Giovanni Francesco Straparola is a mysterious fellow; biographical detail is scarce. Some even say Straparola ('Babbler') wasn't even his real name. But between 1550-53, he published Le piacevoli notti (The Pleasant Nights, often translated into English as The Facetious Nights of Straparola), a key work in the history of European fairy tales.
Straparola borrows the frame for his book from Boccaccio's Decameron: a group of women (mostly) and men (among them, Pietro Bembo) attend a party over 13 nights on Murano, entertaining one another with all kinds of stories—75 all told.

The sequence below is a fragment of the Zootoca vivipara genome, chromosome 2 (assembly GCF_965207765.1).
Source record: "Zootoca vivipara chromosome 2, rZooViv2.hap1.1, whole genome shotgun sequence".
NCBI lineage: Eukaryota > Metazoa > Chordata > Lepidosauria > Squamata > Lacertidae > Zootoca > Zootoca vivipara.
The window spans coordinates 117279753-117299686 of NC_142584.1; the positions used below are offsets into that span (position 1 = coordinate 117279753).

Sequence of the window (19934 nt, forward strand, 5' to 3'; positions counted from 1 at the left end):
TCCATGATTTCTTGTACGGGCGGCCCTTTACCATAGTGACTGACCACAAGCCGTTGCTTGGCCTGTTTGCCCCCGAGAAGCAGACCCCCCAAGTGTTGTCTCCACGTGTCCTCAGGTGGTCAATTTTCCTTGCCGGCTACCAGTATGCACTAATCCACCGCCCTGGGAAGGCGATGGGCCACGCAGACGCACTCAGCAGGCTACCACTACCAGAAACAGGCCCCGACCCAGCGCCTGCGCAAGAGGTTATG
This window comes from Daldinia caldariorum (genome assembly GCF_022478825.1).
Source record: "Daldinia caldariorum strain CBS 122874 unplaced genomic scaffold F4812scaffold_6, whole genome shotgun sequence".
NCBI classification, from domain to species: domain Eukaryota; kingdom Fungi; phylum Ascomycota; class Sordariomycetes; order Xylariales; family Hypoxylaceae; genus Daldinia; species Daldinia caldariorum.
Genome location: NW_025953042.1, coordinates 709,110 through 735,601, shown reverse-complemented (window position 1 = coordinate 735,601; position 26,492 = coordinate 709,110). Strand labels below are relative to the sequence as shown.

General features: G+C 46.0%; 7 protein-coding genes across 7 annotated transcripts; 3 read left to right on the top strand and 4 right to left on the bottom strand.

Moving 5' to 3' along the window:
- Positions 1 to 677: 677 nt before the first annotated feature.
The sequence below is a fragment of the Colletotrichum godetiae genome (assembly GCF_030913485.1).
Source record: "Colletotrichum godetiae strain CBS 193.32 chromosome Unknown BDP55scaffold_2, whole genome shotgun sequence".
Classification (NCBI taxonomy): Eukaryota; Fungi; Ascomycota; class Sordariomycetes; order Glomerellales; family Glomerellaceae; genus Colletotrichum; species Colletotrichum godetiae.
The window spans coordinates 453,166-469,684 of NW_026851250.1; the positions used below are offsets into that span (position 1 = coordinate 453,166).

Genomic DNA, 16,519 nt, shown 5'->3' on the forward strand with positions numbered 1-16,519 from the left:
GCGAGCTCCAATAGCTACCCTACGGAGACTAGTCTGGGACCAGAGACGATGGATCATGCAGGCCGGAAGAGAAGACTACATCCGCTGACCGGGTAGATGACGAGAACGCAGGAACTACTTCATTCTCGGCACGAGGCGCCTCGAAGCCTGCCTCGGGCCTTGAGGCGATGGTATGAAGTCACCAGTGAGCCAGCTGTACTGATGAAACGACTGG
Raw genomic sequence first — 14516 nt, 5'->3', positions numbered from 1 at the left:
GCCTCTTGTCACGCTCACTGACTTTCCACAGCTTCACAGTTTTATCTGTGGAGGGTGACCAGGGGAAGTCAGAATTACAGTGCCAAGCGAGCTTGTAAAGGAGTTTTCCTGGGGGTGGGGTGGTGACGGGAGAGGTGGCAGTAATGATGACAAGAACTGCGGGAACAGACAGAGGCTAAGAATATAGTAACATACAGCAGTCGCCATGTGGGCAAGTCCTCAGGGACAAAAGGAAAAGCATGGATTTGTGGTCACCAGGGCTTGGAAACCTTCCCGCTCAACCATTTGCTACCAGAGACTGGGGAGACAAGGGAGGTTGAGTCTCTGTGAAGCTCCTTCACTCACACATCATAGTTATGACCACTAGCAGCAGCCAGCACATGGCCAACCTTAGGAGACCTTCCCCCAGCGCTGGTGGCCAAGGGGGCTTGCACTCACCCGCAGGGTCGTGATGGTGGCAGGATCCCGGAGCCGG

Many are the first recorded versions of European fairy tales, including Costantino Fortunato, the earliest known version of Puss in Boots. His stories were the source for many of the tales retold by Charles Perrault and the Brothers Grimm, and Carlo Gozzi (including The Green Bird).
Image by PD Art